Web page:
You might have noticed I have a real thing for soft pretzels. Usually, I whip up the savoury variety (here or here) but my kids are partial to the ones you see up above. Chewy little two-bite pretzels tossed with butter and cinnamon and sugar.
I know I’ve mentioned how popular other varieties of soft pretzels are around my house. But these? These are the big guns. These are the ones that make my kids gaze at me with eyes aglow.
My kids know I’m making these before I even tell them. They love them so much that my second born recognizes the smell of the dough. He comes drifting into the kitchen led by his nose much like Bugs Bunny sniffing out a world-class carrot. He assumes a dreamy expression and he breathes, “Cinnamon Sugar Soft Pretzels. Oh Mom!” The inevitable follow up is a little mini-Riverdance routine accompanied by, “When will they be done? Oh, when will they be done?” An answer and the sound of sprinting feet and a bellowed “MOM’S MAKING CINNAMON SUGAR SOFT PRETZELS!” later, all five boys come barreling through the door with expectant faces.
This snack is the way to my boys’ hearts. Take note, all ye who wish to woo them later. They are exceptionally handsome young men and the competition will be thick. You’ll want to remember this recipe.
While my kids like a long, tall glass of icy cold milk with theirs and my husband prefers a hot cuppa coffee I say the only real requirement is a big stack of napkins.
- 4 cups (1 pound 1 ounce, by weight) bread flour
- 1 tablespoon non-diastatic malt powder (preferably) or sugar
- 1¼ teaspoons kosher salt
- 1 cup whole milk
- ½ cup hot tap water
- 2 teaspoons SAF or instant yeast
- 2 quarts water
- 2 tablespoons baking soda
- 1 stick butter (4 ounces by weight), melted
- ½ cup granulated sugar
- 2 teaspoons ground cinnamon
- In a large mixing bowl, whisk together the flour, salt, malt powder or sugar and yeast. Set the whisk aside and switch to a sturdy wooden spoon. Stir in the milk and tap water until a soft dough forms. Turn onto a generously floured surface and knead, adding small amounts of flour as needed to keep the dough from adhering to the counter. You do not want a firm dough… it should be fairly slack, a little tacky and soft, yet smooth. Place dough in a clean bowl, cover with a damp tea towel and set aside to rise in a warm, draft-free place until nearly doubled in bulk and puffy, about an hour or so.
- In the work-bowl of a stand mixer fitted with a dough hook, combine the flour, salt, malt powder or sugar and yeast. Mix on low just to combine dry ingredients. With mixer still on low, carefully pour in the milk and water. Continue mixing on low until you have a smooth, soft, slightly tacky dough. Remove bowl from the mixer, cover with a damp tea towel and set aside to rise in a warm, draft-free place until nearly doubled in bulk and puffy, about an hour or so.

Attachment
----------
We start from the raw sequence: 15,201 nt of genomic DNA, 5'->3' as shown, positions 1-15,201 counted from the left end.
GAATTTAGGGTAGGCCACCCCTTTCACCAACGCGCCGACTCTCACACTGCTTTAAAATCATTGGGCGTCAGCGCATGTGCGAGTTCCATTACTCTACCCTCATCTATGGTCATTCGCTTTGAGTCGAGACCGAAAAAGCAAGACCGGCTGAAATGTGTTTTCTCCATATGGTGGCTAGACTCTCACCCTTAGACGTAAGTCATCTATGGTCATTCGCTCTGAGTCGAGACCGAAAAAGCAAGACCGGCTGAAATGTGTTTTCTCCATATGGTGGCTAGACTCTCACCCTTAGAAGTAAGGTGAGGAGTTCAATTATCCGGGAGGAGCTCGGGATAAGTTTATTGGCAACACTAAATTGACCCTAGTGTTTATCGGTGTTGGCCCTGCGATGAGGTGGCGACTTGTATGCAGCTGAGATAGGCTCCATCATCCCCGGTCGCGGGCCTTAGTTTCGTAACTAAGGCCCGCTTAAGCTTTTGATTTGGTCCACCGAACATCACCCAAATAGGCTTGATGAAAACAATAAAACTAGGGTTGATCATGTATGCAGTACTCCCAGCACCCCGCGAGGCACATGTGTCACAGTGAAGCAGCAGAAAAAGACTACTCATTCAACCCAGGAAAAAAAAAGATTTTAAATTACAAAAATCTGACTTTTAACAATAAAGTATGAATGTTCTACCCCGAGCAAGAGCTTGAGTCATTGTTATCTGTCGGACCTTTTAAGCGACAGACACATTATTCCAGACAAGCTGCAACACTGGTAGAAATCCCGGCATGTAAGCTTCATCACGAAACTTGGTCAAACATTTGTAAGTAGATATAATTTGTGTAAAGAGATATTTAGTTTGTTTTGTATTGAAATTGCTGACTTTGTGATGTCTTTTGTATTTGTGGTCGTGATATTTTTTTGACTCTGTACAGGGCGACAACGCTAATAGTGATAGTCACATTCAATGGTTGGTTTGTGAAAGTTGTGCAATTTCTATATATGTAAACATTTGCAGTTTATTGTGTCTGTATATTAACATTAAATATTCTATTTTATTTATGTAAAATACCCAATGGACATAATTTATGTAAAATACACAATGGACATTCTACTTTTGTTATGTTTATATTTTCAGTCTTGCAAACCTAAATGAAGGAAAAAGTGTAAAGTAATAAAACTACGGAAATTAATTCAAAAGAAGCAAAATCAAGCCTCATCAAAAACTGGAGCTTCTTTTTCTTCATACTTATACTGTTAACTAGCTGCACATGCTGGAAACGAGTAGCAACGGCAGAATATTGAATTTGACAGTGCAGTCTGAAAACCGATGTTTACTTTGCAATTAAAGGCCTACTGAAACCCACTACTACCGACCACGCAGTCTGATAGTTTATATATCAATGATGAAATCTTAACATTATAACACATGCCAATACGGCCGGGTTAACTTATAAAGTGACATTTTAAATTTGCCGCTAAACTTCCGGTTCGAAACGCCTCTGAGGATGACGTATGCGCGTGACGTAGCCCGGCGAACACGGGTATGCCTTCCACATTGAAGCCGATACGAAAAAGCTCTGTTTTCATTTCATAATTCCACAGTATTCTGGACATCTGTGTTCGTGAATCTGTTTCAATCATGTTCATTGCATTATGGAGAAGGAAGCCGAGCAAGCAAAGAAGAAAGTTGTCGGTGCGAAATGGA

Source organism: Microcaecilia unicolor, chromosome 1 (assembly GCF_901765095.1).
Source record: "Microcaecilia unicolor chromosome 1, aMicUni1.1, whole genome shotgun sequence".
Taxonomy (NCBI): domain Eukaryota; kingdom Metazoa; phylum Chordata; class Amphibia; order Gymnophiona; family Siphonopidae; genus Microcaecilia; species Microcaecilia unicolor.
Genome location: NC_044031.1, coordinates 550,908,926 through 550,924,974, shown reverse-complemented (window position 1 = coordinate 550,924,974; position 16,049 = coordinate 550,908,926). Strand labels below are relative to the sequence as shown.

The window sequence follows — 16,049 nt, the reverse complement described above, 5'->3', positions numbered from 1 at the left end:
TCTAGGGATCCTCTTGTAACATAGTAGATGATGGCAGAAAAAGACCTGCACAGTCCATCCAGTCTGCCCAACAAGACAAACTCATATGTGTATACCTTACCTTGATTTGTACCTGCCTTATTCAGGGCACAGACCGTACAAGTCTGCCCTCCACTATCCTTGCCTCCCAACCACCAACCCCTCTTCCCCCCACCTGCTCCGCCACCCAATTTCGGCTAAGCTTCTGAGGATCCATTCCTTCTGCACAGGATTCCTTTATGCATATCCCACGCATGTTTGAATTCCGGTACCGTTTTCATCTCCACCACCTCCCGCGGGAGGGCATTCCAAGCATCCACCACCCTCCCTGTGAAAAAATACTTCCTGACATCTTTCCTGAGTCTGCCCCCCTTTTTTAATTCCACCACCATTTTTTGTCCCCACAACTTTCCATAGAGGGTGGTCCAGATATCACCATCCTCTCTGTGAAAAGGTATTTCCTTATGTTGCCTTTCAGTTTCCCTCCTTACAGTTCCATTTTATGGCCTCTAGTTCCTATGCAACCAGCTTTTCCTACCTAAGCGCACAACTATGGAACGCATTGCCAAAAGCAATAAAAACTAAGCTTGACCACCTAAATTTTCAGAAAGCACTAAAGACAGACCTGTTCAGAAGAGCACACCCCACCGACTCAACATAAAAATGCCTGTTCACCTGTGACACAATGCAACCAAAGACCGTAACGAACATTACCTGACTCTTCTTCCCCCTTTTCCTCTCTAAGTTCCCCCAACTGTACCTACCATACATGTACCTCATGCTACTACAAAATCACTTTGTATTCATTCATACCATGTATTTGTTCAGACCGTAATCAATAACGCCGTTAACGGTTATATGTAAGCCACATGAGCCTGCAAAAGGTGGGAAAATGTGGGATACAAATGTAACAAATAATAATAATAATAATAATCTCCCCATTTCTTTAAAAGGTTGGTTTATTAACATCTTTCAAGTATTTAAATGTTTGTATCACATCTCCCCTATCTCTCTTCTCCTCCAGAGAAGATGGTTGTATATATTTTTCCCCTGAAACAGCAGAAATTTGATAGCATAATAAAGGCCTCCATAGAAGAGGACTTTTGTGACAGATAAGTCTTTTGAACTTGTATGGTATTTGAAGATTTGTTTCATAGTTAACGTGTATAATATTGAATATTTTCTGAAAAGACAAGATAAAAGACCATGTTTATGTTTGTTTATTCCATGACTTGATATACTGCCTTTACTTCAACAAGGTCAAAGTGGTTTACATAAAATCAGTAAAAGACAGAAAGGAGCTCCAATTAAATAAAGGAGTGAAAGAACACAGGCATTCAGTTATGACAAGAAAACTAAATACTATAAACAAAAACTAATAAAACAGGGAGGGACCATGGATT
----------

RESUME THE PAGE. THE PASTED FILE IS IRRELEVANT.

- Add the milk, water, flour, malt powder or sugar, and yeast to the pan of your bread machine in the order recommended by the manufacturer. Select the “Dough” or “Dough Only” cycle and hit start. Allow the cycle to complete.
- Line two 11×13-inch baking sheets with silicone or teflon pan liners. Set next to your work area.
- Turn the dough out onto a very lightly floured surface. Use a bench knife to cut the dough into four pieces. Keep three pieces covered with a tea towel while working with the first. Roll the piece like play-dough until you have a snake of dough about the circumference of two thumbs squashed together. Use your bench knife to cut 1-inch pieces from the dough snake. Transfer the dough pieces onto the lined baking sheets, being sure to leave generous amounts of room between pieces and rows. They will expand both as they rise and again as they boil and bake. When you have dealt with all the dough, cover the pans with tea towels and let them rise in a warm, draft-free place until puffy looking, about 20 minutes.
- Preheat oven to 400°F.
- Bring 2 quarts of water to a boil in a stainless steel or other non-reactive pan (enameled cast-iron, tempered glass, etc…) When water boils, add the baking soda. Gently lift the pretzel dough pieces one at a time into the boiling water. (You can boil more than one at a time, but be sure not to crowd the the pan as they will expand as they boil. Let simmer for about 45 seconds, flip the pieces and simmer for another 45 seconds-1 minute. Use a slotted spoon to drain and return each piece to its place on the pan. Continue until all pieces have been boiled and returned to the pan.
- Place pans in oven and bake at least until golden brown (at least 15 minutes), but you can bake until they are deep brown. It’s up to you!
- Use a fork to combine sugar and cinnamon in a small mixing bowl. Set aside.
- Remove the pans from the oven and transfer the hot pretzels to a large mixing bowl, drizzle the melted butter over the top and sprinkle with desired amount of cinnamon sugar. Toss until evenly coated with butter and cinnamon sugar (Do in batches if necessary).
- Serve warm or room temperature.